Raven /corvus, corax/ medaUion 5.4 cm in diameter
Repeating Isidore /XII.VII.43/ the bestiary indicates that the name „corvus” comes from the croaking sound of the raven’s voice. It is said to be a bird which refuses to feed his children until black feathers grow on them and he recognizes in them his younglings. The belief that the birds peck out corpses’ eyes is similar to that of the biblical text /Prov.30:17/. “Aviarium” discusses two sides of the raven’s nature which are spoken about in the Holy Writ and which are commented upon by Gregory the Great in “Mo-ralia in Job” /Job 38:41/. The raven is seen either as a tutor “a raven crowing is a tutor preaching”, says the manuscript preserved at the Saint Petersburg State Public Library, /Lat. Q.v.I, N 131, f. 16 v./ or as a sinner clothed in black feathers of his sin and overtaken by carnal desires.
Pierre of Beauvais /11.156/ and Brunetto Latini /I.V.158/ give a traditional retelling of the text of the bestiary.
Crow /comix/ medallion 5.4 cm in diameter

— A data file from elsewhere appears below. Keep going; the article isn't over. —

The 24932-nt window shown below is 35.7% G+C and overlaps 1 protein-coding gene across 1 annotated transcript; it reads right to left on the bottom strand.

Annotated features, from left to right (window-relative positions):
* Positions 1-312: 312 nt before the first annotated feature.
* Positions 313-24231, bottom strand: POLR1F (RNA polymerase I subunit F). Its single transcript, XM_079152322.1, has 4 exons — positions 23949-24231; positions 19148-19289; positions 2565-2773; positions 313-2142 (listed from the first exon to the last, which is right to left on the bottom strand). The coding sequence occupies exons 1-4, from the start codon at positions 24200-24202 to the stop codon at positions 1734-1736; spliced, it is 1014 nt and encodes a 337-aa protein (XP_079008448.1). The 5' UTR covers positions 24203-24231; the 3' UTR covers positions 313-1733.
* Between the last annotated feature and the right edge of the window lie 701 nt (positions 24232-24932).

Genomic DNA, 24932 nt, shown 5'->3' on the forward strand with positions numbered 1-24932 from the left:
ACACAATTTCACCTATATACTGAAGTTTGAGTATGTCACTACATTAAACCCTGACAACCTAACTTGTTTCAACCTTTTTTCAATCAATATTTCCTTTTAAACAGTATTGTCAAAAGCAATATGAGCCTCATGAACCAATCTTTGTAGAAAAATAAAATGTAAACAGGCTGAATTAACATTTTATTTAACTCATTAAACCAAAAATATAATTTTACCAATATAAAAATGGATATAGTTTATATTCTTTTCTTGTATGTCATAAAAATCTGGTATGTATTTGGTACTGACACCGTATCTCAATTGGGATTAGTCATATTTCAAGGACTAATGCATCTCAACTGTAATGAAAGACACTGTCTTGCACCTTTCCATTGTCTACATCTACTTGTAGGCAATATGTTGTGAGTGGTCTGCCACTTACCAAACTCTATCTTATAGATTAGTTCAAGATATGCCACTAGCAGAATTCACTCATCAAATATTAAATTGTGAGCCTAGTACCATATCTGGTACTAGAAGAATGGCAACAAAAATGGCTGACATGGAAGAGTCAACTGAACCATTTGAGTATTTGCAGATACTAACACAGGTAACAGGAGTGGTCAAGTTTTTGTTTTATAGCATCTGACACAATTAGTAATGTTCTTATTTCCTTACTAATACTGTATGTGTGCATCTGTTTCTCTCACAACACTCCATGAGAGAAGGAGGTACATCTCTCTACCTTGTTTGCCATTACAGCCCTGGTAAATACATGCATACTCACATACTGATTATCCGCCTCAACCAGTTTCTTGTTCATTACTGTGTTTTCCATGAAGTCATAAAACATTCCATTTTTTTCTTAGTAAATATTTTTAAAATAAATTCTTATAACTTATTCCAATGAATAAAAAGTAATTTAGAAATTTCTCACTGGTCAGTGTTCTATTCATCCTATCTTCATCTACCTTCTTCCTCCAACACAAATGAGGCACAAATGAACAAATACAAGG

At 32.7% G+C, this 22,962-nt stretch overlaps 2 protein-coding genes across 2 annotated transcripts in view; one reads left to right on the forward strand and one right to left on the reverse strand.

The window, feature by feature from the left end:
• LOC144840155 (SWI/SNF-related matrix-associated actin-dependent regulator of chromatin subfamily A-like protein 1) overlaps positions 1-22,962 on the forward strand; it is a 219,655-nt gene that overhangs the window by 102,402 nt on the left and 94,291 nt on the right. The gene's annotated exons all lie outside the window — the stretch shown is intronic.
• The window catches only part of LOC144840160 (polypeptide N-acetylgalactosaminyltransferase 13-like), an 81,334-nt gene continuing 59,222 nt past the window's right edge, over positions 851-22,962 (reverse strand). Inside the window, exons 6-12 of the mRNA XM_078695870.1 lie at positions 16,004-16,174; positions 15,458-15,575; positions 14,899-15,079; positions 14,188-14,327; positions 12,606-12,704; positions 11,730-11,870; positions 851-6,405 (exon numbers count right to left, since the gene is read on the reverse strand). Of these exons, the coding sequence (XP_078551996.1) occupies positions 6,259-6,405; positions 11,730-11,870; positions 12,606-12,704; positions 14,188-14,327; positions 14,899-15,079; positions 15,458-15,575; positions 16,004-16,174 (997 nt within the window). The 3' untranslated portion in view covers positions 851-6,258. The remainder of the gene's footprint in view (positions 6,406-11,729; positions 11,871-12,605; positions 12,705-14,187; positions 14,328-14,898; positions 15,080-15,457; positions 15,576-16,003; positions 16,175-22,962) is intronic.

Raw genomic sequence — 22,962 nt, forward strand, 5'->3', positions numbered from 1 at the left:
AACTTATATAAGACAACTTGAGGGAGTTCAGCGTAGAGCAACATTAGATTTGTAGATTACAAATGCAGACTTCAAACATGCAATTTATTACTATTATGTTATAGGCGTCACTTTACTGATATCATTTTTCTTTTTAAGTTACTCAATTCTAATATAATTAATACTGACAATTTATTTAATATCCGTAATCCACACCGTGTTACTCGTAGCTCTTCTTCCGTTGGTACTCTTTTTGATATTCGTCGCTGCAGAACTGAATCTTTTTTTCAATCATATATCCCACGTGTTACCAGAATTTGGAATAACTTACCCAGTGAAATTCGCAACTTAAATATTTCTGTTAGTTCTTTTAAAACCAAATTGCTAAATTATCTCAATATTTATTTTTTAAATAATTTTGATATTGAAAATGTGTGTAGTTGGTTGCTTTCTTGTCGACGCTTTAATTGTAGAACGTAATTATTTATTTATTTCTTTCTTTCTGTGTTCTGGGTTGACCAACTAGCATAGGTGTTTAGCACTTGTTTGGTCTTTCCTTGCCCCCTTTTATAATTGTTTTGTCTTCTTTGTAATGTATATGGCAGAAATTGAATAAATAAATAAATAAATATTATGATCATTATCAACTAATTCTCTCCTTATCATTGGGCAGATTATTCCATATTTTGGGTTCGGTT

The chapter about the crow comes from St.Ambrose and Isidor /XII.VII.44/ and not from the tale missing in the Latin versions of “Physiologus”. Pseudo-Hugh is very close to this text /III.35/. If in the antique tradition /Athenaeus, Deipnosophistae X.394 b; Plutarch, Bruta ratione uti, v. 989/ and in the biblical tradition, as well as in original “Physiologus”, the crow was believed to be a symbol of matrimonial devotion, medieval writers looked upon it as a bird endowed with a power of foretelling. The crow discloses treachery, predicts the future, and feels the coming of bad weather. The crow’s care of the younglings is held up as an example to men. The description of how a crow gives each of her young an equal share of food is followed by an appeal to assign each brother an equal share of paternal inheritance. “Aviarium” /35/ develops the theme of the education of the young and the moralization which follows. Albert the Great /XXIII.I.28/ and Brunetto Latini /I.V.159/also extend the text of the bestiary. The crow is sometimes to be seen in the Romanesque art illustrating the fable about the fox and the crow /Bayeux tapestries, reliefs of St. Martin’s Church in Fromista, XI cent./